SF call for Iraq solidarity ‘hypocritical’

Iraqi security forces and civilians gather after a bomb hit Karada, a busy shopping district in the center of Baghdad, Iraq, Sunday, July 3, 2016

Iraqi security forces and civilians gather after a bomb hit Karada, a busy shopping district in the center of Baghdad, Iraq, Sunday, July 3, 2016

Sinn Fein’s moral authority to call for a show of solidarity with Iraqi victims of terrorism has been called into question.

Former IRA convict-turned-politician Jim McVeigh on Thursday called for Belfast City Council to publicly mark Sunday’s colossal bloodbath in Baghdad.

Iraqi security forces and civilians gather at the site after the bomb in Karada, a busy shopping district in the center of Baghdad, Iraq, Sunday, July 3, 2016

Iraqi security forces and civilians gather at the site after the bomb in Karada, a busy shopping district in the center of Baghdad, Iraq, Sunday, July 3, 2016

As of Thursday night, the BBC was reporting that the death toll from the atrocity – in which ISIS detonated a bomb at a shopping centre in the Iraqi capital – had risen to more than 280.

The longest-serving councillor in Belfast, UUP former Lord Mayor Jim Rodgers, suggested that the proposal smacked of “hypocrisy”, given the IRA’s past destruction of towns and cities in Northern Ireland and further afield.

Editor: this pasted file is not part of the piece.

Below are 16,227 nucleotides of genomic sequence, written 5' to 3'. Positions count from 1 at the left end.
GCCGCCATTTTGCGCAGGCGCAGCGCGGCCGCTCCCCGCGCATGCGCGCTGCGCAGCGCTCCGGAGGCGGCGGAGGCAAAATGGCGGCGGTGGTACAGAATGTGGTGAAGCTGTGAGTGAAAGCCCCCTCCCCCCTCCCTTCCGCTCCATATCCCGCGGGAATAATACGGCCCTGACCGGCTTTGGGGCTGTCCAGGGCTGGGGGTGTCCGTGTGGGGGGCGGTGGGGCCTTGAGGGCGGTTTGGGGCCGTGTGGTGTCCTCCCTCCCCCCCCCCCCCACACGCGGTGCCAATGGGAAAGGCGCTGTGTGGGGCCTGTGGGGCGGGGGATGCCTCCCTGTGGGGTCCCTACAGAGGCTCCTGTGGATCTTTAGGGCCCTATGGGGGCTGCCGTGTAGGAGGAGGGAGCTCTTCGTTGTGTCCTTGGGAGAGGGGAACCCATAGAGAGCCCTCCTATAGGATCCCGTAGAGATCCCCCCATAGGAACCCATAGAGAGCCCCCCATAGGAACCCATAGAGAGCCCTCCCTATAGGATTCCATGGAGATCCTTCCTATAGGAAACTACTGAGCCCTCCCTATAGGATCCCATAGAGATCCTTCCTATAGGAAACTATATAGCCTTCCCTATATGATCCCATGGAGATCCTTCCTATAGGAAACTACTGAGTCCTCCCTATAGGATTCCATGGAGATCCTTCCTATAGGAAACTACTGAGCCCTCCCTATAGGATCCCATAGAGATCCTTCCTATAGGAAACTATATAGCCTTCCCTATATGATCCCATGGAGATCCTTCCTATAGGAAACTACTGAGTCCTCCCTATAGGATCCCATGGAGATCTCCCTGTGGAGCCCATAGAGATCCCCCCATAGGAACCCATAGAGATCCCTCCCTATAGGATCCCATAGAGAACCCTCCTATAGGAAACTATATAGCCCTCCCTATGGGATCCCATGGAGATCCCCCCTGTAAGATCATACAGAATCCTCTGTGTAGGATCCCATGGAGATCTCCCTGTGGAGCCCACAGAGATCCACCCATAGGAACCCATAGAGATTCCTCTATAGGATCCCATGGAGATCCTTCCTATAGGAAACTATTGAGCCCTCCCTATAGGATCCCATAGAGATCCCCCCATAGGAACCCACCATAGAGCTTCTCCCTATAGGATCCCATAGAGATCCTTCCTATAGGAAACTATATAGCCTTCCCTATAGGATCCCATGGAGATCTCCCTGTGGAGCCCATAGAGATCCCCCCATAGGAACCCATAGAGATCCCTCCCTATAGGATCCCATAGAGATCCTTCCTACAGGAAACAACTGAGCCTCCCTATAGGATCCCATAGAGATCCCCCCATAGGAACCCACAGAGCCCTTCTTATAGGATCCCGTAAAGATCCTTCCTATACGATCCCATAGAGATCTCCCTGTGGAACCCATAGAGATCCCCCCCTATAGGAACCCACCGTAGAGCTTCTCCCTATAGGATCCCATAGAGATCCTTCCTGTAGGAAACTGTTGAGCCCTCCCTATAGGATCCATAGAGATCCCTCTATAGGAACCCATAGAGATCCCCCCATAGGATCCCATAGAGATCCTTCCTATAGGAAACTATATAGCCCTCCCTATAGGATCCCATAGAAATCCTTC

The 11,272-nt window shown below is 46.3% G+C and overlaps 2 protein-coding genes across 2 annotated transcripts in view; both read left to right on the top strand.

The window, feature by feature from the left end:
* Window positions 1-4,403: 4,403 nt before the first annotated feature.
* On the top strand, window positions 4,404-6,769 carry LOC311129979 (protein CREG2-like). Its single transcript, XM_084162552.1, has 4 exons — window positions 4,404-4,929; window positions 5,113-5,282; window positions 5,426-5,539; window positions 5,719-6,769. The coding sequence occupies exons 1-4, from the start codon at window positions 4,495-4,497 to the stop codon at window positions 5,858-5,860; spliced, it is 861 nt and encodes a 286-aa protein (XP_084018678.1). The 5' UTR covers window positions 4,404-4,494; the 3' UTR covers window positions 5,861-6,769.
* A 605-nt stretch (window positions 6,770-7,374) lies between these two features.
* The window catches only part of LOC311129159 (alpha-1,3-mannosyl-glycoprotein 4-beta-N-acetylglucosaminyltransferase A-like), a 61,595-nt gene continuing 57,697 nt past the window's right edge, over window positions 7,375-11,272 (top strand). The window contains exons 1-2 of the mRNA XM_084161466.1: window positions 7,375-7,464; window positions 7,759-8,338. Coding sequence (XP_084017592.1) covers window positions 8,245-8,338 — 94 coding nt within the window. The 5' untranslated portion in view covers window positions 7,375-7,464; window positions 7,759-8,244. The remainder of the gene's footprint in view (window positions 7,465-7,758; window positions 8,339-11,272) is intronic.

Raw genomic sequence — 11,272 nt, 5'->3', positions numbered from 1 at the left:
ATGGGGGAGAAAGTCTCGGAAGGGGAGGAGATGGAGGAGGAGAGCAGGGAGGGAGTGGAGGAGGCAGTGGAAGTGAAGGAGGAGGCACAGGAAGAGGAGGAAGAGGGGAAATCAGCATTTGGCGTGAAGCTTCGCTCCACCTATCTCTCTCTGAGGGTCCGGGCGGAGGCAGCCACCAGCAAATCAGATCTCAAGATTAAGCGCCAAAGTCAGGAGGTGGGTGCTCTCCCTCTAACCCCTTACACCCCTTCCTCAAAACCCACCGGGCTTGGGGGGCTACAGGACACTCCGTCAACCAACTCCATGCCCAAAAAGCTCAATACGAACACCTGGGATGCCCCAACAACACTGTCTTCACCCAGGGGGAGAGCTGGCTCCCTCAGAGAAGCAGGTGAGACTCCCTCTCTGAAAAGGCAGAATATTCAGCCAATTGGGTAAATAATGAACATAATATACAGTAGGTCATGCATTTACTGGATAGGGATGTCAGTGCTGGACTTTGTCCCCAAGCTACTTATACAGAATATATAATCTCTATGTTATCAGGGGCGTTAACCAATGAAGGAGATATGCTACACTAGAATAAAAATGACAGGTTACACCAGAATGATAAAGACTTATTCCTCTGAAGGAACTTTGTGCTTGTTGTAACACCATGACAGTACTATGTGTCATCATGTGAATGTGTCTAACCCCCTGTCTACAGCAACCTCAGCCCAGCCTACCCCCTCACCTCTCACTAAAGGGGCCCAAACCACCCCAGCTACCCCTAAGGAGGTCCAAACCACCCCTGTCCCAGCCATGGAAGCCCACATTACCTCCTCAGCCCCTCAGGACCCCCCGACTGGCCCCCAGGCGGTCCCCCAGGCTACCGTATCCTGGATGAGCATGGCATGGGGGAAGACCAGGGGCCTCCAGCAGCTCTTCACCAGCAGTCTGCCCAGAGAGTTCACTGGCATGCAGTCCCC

In a statement, councillor McVeigh said City Hall should “be lit up in the Iraqi colours”, and a book of condolence opened for the dead.

The Sinn Fein council group leader – who was once the IRA’s most senior member inside the Maze, and who now represents the Court district in north-west Belfast – said of the atrocity: “It is the worst single attack carried out by those linked to ISIS in 2016.

“I have written to the mayor and all of the party leaders to ask for a book of condolence to be opened for these victims and for Belfast City Hall to be lit in the colours of the Iraqi flag.

“Council did this following ISIS attacks in Paris and Brussels and the recent homophobic gun attacks in Orlando.

“I hope the council will look favourably upon this proposal. As a city and civic leaders we must stand in solidarity with all the victims of these attacks wherever they occur.”

Councillor Rodgers, representing the Ormiston area of east Belfast – likewise voiced his sympathies for the relatives of those killed or hurt.

Speaking of Sinn Fein’s suggestion, he said: “This is the party whose military wing destroyed many places in Belfast, and – worse still – killed many of our citizens; Protestant, Roman Catholic, other religions, and those with none.

“Sometimes to me, they’d be hypocritical whenever you hear them coming out and trying to make things now look as if they were never involved in terrorism through the PIRA.”